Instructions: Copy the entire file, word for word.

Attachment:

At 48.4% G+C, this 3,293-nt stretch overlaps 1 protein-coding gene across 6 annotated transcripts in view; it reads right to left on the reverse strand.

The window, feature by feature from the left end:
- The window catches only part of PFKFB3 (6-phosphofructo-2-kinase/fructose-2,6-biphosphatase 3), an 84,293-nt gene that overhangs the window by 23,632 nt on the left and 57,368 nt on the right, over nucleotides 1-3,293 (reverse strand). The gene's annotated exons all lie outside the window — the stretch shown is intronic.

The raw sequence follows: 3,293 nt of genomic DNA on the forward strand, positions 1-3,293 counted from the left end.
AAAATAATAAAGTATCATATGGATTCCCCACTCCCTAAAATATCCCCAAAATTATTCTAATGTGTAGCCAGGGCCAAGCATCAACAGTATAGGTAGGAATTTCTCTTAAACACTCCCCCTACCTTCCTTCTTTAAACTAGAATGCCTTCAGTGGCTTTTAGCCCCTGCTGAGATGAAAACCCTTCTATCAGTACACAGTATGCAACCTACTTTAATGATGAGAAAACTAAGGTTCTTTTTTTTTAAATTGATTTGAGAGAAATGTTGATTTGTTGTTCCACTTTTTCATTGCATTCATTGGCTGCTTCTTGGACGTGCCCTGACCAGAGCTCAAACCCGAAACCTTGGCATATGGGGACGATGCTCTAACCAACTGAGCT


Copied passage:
At 48.4% G+C, this 3,293-nt stretch overlaps 1 protein-coding gene across 6 annotated transcripts in view; it reads right to left on the reverse strand.

The window, feature by feature from the left end:
- The window catches only part of PFKFB3 (6-phosphofructo-2-kinase/fructose-2,6-biphosphatase 3), an 84,293-nt gene that overhangs the window by 23,632 nt on the left and 57,368 nt on the right, over nucleotides 1-3,293 (reverse strand). The gene's annotated exons all lie outside the window — the stretch shown is intronic.

The raw sequence follows: 3,293 nt of genomic DNA on the forward strand, positions 1-3,293 counted from the left end.
AAAATAATAAAGTATCATATGGATTCCCCACTCCCTAAAATATCCCCAAAATTATTCTAATGTGTAGCCAGGGCCAAGCATCAACAGTATAGGTAGGAATTTCTCTTAAACACTCCCCCTACCTTCCTTCTTTAAACTAGAATGCCTTCAGTGGCTTTTAGCCCCTGCTGAGATGAAAACCCTTCTATCAGTACACAGTATGCAACCTACTTTAATGATGAGAAAACTAAGGTTCTTTTTTTTTAAATTGATTTGAGAGAAATGTTGATTTGTTGTTCCACTTTTTCATTGCATTCATTGGCTGCTTCTTGGACGTGCCCTGACCAGAGCTCAAACCCGAAACCTTGGCATATGGGGACGATGCTCTAACCAACTGAGCT